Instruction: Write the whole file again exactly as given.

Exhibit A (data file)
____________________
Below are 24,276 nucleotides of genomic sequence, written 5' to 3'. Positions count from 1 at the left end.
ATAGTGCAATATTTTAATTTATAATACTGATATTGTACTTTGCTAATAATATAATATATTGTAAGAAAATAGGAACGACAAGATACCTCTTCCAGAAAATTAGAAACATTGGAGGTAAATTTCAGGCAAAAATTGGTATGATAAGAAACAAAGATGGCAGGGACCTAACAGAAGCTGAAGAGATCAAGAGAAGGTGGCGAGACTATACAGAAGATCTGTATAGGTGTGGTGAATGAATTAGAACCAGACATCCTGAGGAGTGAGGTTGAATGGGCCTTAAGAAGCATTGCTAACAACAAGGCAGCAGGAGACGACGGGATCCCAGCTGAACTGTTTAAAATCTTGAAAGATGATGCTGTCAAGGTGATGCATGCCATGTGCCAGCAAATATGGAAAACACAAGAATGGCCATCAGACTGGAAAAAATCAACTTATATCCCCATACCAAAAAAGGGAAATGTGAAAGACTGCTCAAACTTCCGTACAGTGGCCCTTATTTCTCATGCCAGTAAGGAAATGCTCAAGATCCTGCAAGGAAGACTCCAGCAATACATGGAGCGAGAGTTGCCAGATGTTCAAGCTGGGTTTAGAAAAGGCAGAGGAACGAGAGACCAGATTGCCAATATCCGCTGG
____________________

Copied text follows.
Below are 24,276 nucleotides of genomic sequence, written 5' to 3'. Positions count from 1 at the left end.
ATAGTGCAATATTTTAATTTATAATACTGATATTGTACTTTGCTAATAATATAATATATTGTAAGAAAATAGGAACGACAAGATACCTCTTCCAGAAAATTAGAAACATTGGAGGTAAATTTCAGGCAAAAATTGGTATGATAAGAAACAAAGATGGCAGGGACCTAACAGAAGCTGAAGAGATCAAGAGAAGGTGGCGAGACTATACAGAAGATCTGTATAGGTGTGGTGAATGAATTAGAACCAGACATCCTGAGGAGTGAGGTTGAATGGGCCTTAAGAAGCATTGCTAACAACAAGGCAGCAGGAGACGACGGGATCCCAGCTGAACTGTTTAAAATCTTGAAAGATGATGCTGTCAAGGTGATGCATGCCATGTGCCAGCAAATATGGAAAACACAAGAATGGCCATCAGACTGGAAAAAATCAACTTATATCCCCATACCAAAAAAGGGAAATGTGAAAGACTGCTCAAACTTCCGTACAGTGGCCCTTATTTCTCATGCCAGTAAGGAAATGCTCAAGATCCTGCAAGGAAGACTCCAGCAATACATGGAGCGAGAGTTGCCAGATGTTCAAGCTGGGTTTAGAAAAGGCAGAGGAACGAGAGACCAGATTGCCAATATCCGCTGG